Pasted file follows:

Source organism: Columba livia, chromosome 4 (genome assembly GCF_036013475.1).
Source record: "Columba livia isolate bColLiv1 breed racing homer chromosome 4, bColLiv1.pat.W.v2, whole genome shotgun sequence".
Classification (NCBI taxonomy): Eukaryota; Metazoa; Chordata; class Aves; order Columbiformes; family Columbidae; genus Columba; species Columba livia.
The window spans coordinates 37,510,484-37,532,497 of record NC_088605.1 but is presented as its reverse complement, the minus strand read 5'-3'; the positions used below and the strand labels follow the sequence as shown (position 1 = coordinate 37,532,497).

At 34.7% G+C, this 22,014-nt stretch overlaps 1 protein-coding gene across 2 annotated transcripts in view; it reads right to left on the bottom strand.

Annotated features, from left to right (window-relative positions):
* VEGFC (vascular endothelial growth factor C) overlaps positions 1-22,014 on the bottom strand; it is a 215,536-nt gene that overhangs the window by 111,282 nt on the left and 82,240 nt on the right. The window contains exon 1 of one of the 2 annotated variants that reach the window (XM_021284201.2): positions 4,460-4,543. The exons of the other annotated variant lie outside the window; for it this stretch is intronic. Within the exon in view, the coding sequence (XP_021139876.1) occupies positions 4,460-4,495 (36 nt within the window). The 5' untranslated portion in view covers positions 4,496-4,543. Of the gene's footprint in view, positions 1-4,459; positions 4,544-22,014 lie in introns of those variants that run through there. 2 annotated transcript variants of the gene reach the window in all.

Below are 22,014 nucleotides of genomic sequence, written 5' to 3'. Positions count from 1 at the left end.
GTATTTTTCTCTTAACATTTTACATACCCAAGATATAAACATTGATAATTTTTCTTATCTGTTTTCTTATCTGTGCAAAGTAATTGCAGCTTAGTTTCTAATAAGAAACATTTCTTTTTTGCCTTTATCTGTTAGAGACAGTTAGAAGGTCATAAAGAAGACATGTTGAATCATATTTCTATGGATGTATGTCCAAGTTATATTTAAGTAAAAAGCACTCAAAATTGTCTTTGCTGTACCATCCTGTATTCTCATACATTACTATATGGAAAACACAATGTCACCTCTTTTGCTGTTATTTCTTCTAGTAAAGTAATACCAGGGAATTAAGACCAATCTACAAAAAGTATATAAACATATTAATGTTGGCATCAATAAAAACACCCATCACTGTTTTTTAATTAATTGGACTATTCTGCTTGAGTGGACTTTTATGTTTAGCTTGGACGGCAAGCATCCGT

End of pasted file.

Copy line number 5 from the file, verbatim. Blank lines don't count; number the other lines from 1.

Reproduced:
At 34.7% G+C, this 22,014-nt stretch overlaps 1 protein-coding gene across 2 annotated transcripts in view; it reads right to left on the bottom strand.